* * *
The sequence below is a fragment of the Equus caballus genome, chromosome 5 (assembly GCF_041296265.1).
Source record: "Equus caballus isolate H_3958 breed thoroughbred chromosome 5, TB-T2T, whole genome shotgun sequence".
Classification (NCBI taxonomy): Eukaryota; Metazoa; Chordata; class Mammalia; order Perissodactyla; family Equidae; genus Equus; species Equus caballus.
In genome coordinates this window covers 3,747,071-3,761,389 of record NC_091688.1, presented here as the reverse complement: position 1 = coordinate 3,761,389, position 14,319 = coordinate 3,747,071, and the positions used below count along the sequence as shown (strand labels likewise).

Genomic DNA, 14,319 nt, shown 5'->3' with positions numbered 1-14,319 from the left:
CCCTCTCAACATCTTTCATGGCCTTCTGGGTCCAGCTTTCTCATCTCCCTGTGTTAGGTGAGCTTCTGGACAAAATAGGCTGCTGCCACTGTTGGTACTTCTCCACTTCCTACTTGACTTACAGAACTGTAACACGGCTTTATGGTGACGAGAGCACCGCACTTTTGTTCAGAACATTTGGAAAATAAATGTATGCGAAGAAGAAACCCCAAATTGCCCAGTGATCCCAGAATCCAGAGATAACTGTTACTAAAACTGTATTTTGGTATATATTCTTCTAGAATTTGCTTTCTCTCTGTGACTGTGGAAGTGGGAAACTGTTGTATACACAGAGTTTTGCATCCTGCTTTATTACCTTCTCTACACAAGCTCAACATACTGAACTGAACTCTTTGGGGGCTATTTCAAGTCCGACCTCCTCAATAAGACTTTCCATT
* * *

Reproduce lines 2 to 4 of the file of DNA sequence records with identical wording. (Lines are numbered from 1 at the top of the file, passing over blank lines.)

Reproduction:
Source record: "Equus caballus isolate H_3958 breed thoroughbred chromosome 5, TB-T2T, whole genome shotgun sequence".
Classification (NCBI taxonomy): Eukaryota; Metazoa; Chordata; class Mammalia; order Perissodactyla; family Equidae; genus Equus; species Equus caballus.
In genome coordinates this window covers 3,747,071-3,761,389 of record NC_091688.1, presented here as the reverse complement: position 1 = coordinate 3,761,389, position 14,319 = coordinate 3,747,071, and the positions used below count along the sequence as shown (strand labels likewise).